As noted in last week’s newsletter, Cabot Yerxa kept an assortment of reptiles — tortoises, snakes, and lizards — as “pets.” Should you, too, wish to populate a snake pit, don’t bother looking for a how-to video on YouTube. As a public service, we offer below Cabot’s advice on how to capture a rattlesnake.
First, lift the snake and put it into a gunnysack that someone holds open for you. Second, take a stick and get it to coil without too much excitement. Then take a water pail and place it slowly over the coiled snake. Now if you slide a wide shingle or piece of tin under the bucket, it can be tipped upright and you have a convenient handle to carry anywhere. … If you have no sack and no pail with shingles handy, use a cane-like stick about forty inches long to get the rattler in a good tight coil. Then thrust the stick through the middle of the coils without hurting it. Now you lift and carry towards home. The snake will always make its way along the stick towards your hand. When too close, drop it gently to the ground, encourage recoiling, again insert the stick and, lifting it up, resume your journey towards home. Repeat if necessary.
In a 1953 letter, Cabot wrote the following when his snakes were hibernating (giving them a witty alibi for their lack of presence).
I replenished water for my pets in the snake pit, and of all the different reptiles there, only two chuckwallas were in evidence. Not a single rattlesnake. That’s because the 4th of March is usually the time they select for their convention. I picked up one of the chuckwallas and placed it on my shoulder, where it examined my ear, then turned its head and eyed me quizzically. The other I held in one hand and stroked with the other. The warmth was pleasing to its cold body, and so we re-established trust to each other.
Cabot offered his impression of chuckwallas in his “On the Desert Since 1913” column.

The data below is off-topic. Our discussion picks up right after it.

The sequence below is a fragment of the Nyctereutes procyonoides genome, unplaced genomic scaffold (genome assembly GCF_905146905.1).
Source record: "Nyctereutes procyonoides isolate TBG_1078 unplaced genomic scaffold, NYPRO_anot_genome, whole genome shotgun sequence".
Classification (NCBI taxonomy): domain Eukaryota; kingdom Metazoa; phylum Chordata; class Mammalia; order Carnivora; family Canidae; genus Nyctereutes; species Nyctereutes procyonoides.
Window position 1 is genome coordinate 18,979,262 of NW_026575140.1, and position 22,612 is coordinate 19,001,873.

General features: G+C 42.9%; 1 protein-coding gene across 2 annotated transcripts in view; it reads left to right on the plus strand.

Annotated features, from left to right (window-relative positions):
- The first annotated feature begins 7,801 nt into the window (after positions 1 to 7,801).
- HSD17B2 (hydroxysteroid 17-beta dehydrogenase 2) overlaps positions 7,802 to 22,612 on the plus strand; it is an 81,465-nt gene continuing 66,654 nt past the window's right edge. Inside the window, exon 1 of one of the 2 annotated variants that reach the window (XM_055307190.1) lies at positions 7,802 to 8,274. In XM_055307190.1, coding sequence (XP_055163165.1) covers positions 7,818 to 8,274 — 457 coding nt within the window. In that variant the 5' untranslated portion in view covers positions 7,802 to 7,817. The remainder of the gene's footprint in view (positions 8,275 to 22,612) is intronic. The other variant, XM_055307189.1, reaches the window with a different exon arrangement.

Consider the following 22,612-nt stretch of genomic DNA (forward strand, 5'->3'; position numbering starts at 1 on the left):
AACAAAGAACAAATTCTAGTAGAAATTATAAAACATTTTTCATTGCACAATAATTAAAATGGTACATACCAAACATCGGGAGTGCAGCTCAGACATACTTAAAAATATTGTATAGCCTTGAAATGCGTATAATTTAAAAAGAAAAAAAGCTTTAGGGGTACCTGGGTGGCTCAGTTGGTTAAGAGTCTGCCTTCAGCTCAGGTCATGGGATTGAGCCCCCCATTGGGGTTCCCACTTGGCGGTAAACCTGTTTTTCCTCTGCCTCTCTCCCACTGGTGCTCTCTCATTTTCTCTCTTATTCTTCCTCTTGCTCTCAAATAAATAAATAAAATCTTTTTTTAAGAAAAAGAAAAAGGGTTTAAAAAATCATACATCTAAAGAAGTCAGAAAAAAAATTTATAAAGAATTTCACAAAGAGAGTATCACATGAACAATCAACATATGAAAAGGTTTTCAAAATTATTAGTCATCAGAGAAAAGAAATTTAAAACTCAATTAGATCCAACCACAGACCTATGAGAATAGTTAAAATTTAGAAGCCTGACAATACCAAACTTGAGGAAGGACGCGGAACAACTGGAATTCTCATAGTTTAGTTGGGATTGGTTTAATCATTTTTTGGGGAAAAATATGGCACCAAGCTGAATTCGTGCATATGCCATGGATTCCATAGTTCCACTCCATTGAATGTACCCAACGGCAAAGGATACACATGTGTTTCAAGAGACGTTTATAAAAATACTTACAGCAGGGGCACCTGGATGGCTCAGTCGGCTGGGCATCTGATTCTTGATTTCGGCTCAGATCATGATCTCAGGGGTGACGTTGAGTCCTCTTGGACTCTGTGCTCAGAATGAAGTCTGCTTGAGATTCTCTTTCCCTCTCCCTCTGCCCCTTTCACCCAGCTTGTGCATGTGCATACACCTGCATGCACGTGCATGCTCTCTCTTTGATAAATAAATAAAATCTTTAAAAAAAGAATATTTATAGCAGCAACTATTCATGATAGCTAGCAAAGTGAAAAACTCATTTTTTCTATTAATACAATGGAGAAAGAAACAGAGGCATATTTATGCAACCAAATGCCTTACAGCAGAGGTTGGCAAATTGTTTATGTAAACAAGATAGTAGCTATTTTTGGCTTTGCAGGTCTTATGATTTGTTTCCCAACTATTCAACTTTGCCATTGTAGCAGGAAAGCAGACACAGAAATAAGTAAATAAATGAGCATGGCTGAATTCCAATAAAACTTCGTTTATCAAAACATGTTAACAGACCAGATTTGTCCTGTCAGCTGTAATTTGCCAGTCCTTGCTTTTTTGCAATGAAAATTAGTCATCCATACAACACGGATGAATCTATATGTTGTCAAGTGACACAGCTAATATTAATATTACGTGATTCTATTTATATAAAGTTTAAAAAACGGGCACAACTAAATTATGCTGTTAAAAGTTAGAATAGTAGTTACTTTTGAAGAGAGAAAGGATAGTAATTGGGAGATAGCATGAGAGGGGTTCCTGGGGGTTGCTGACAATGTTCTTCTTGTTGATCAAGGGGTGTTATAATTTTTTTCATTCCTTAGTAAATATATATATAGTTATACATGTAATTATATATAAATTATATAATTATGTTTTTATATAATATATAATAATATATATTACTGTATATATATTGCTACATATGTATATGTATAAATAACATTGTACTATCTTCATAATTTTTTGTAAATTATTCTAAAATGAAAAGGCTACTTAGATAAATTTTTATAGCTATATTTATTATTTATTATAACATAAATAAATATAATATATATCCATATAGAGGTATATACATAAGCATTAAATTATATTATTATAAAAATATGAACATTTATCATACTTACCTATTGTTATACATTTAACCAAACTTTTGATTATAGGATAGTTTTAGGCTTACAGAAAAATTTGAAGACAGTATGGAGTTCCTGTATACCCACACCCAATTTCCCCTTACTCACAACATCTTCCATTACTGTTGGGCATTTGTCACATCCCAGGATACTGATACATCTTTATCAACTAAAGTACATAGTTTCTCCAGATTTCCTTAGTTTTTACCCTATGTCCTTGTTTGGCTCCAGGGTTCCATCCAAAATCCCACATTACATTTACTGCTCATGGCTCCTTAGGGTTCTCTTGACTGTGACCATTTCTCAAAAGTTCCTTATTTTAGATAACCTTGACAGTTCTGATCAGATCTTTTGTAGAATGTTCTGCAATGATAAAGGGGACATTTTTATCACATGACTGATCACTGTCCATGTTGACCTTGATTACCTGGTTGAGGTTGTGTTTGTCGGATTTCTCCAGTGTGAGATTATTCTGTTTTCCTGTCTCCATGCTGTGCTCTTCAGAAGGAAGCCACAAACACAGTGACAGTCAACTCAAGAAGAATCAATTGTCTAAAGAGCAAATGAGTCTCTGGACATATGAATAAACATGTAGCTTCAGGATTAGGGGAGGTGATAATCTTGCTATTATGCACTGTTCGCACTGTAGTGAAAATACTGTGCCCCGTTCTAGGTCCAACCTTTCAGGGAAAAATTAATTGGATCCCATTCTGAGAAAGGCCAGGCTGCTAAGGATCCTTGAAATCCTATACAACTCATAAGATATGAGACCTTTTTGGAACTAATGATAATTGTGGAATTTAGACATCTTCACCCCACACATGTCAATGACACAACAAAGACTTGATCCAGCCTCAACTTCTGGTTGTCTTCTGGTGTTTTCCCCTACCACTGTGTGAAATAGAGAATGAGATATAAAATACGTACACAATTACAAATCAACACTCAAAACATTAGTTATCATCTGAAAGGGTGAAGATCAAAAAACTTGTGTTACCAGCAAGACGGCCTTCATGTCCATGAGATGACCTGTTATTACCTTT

It is very large for a lizard and has some intelligence. By much time I trained some to play dead, to hold their front paws up while sitting down, say their prayers, … climb up my clothing, nibble my ears, sit on my hat, … also to eat out of my hand, come when I called them, to jump into my outstretched hand from a rock shelf, etc.
They have a loose skin which they can inflate at will and deflate as they desire. They run between rocks when chased and inflate their skins; thus they cannot be pulled out. When danger is gone, they deflate and back out the way they went in. That takes intelligence.
They will sit for an hour on a rock in the sun, sometimes asleep. But at other times, they are just as alert as a sentry on duty. They are surprisingly quick in movement for such a clumsy-looking creature.
Lest anyone think that Cabot was indifferent to keeping reptiles in a pit, the following episode — following a drenching desert rain — should put that notion to rest.
What took me out into the rain? My rattlesnakes. You see, so much rain made their quarters in the snake pit a little uncomfortable. So I put on plenty of storm clothes and went outdoors to make the rattlers a better home. Into a wooden box of good size, I put 10 inches of fine, dry, soft sand, which was in the workshop waiting to mix up for a plaster job. Then I constructed a heavy wooden lid, covering this with tin. When all was ready, the box and sand were moved down into the snake pit. I then lifted the rattlesnakes carefully and placed them in the nice, dry sand, covering them with a piece of warm quilt from the cabin, then replacing the watertight lid. The snakes seemed very happy over the change into their new home; and when I returned to the fireside in the cabin, I was happy too.
As an endnote, Cabot subsequently built a larger snake pit: 12 feet square and 5 feet deep. “The rattlers will make me nice pets for the summer,” he wrote. “They are quiet and will be company, as very few people ever [visit] in hot weather.”